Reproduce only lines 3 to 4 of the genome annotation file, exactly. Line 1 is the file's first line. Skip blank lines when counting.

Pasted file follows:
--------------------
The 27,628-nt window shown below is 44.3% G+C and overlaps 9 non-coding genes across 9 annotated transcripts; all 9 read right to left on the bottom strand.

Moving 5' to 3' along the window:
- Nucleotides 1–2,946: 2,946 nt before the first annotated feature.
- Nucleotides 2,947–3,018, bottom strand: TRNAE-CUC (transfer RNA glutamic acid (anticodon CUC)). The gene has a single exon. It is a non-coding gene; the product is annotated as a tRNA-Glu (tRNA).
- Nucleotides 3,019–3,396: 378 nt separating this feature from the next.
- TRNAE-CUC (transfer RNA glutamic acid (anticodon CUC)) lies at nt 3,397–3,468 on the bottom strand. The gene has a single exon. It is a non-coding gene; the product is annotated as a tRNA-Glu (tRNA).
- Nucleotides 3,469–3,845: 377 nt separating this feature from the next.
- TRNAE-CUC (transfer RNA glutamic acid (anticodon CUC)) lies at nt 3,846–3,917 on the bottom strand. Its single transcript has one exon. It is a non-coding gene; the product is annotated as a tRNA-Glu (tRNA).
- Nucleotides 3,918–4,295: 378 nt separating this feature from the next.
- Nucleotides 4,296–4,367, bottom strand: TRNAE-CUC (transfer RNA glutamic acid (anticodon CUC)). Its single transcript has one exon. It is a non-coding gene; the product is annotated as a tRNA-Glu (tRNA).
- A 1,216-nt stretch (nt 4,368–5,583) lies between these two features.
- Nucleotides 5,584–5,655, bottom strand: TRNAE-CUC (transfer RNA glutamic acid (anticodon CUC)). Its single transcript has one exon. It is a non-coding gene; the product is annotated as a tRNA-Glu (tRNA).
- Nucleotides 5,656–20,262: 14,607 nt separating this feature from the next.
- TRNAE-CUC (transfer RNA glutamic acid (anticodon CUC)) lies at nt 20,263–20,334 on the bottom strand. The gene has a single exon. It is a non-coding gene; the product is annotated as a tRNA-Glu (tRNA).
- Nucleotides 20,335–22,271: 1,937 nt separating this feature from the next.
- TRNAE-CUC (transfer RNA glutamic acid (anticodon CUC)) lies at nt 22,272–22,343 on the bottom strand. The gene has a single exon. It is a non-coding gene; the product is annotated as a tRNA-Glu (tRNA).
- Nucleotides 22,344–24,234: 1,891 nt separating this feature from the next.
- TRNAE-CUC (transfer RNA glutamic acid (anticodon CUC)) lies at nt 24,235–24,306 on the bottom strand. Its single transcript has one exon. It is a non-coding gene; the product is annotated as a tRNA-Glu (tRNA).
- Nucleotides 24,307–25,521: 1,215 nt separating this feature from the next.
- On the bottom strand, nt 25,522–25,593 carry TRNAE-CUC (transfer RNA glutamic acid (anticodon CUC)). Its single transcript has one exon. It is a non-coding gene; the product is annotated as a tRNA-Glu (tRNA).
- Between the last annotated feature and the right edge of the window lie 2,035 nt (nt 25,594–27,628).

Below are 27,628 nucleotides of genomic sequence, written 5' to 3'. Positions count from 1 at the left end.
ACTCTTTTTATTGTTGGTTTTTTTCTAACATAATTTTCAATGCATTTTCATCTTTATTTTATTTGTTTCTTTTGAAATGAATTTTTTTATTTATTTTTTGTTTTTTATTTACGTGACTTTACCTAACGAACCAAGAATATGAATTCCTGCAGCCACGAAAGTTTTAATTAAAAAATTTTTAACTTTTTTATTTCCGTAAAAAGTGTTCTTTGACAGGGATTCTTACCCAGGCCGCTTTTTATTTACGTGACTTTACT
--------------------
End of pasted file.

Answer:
- Nucleotides 1–2,946: 2,946 nt before the first annotated feature.
- Nucleotides 2,947–3,018, bottom strand: TRNAE-CUC (transfer RNA glutamic acid (anticodon CUC)). The gene has a single exon. It is a non-coding gene; the product is annotated as a tRNA-Glu (tRNA).